One of the perks of running the blogs is that we get to hear about things and even better to try them out before they become public.
So when we heard that PreSonus were working on a new audio engine that would offer a similar kind of performance as DSP solutions, we were intrigued if not a little sceptical, wondering if that message was wishful thinking from the marketing department and not from the code team.
DSP Performance Without Using DSP Hardware?
In the latest version of PreSonus Studio 3.5, along with the 50 plus new features is the star of the show the new low latency audio engine.
Here is a video of some tests run using Studio One 3.5. In these tests, we ran an audio cable out of an Apogee Ensemble Thunderbolt and back into the unit. We played the original audio out of the hardware output and then monitored and recorded it coming back from the hardware input, alongside the original audio.
We asked Mike to do the exact same test using Pro Tools HD with an HDX card and an Avid 8x8x8 audio interface.
|System||Sample Rate||Buffer Size||Latency in Samples||Latency in Milliseconds|
|Presonus Studio One 3.5||48 kHz||16 samples||80||1.67 ms|
|Pro Tools HDX 12.6||48 kHz||N/A||77||1.60 ms|
|Presonus Studio One 3.5||96 kHz||32 samples||127||1.32 ms|
|Pro Tools HDX 12.6||96 kHz||N/A||40||0.42 ms|
As you can see from the table above, the numbers reported by Studio One 3.5 are impressive, in fact almost the same as HDX at 48kHz sample rate, but we also think that the best test of latency is using your ears.
In this second video, Studio One Expert Editor Marcus Huyskens explains how the Studio One 3.5 system is set up and shows a real world test.
Even more interesting is that PreSonus offer low latency monitoring of virtual instruments, this is something not possible on any DSP-powered systems.
How Do They Do It?
That's a good question and having spent some time testing it with both real audio and virtual instruments the almost imperceivable latency is amazing. Don't take our word for it, download the demo of Studio One 3.5 and try it for yourself on your own audio interface.
In short, we don't know how PreSonus have done it, we have asked and they've not really told us other than to say 'it's not rocket science!' Of course, they are going to want to keep this kind of technology secret for as long as possible, so we asked them if they were using parts of the CPU in the computer to act like DSP chips? They didn't confirm or deny it, but it really is the most likely explanation.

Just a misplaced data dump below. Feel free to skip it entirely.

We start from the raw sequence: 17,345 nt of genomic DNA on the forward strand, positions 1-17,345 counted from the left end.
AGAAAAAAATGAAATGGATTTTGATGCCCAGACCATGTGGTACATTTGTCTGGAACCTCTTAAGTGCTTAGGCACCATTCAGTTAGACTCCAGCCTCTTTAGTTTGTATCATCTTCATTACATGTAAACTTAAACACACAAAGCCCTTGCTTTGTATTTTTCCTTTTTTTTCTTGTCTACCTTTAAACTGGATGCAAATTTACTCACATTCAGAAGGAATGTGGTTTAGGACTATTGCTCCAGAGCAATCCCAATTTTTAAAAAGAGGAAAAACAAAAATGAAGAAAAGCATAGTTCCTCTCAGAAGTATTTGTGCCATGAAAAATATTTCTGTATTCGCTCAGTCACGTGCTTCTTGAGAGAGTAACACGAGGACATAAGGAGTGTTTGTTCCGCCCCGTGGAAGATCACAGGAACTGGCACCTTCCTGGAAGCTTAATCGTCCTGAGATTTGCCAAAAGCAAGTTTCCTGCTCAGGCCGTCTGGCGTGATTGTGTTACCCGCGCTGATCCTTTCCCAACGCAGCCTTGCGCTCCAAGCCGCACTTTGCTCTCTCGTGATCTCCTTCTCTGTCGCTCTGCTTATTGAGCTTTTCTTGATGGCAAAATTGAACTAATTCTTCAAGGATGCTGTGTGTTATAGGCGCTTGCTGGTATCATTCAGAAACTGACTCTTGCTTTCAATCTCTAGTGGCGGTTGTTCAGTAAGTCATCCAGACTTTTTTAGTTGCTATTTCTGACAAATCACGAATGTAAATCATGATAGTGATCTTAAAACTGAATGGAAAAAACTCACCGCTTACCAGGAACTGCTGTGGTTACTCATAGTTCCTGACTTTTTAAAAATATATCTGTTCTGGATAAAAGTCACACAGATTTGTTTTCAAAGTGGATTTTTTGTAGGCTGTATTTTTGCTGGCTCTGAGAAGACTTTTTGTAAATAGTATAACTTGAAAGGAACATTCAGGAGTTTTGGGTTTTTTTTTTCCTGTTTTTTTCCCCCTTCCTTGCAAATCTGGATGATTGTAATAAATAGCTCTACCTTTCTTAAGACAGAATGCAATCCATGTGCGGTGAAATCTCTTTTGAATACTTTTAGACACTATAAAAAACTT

If this is the technique they are using then it's what many of us have been hoping for, using bog standard chips in the computer to act as a proprietary chip would.
What Does This Mean?
Firstly, this is not an 'HDX is dead' article, for those with even a basic understanding of HD/HDX systems know the reason they remain central to many large music studios and post production facilities is that you can guarantee low latency on every track in the system, irrespective of session size, as long as you have the cards to supply the voices required. Nothing else offers this kind of performance at this scale to date - it's kind of Avid's QOS (Quality of Service) guarantee for those that need it.
However, there are many people, especially those working in music production or composition who need low latency but do not need to spend money on HDX hardware. Also, HD/HDX hardware does not offer low latency when using virtual instruments, so this new technology from PreSonus really changes things.
The big question is why don't Avid do something like this in Pro Tools? The first answer that comes to mind is that if one can get DSP type performance for certain types of work without the need to invest in DSP hardware then it reduces sales of Avid HDX cards and interfaces, so as we've said before when it comes to some of these technologies being implemented by Avid it's like Turkeys voting for Christmas.
Reading some of the forums it is only fair to mention that there are still some teething problems for certain users with this latest upgrade of Studio One.
However, the headline story is there may be a new way to get DSP type performance from a DAW, without using DSP!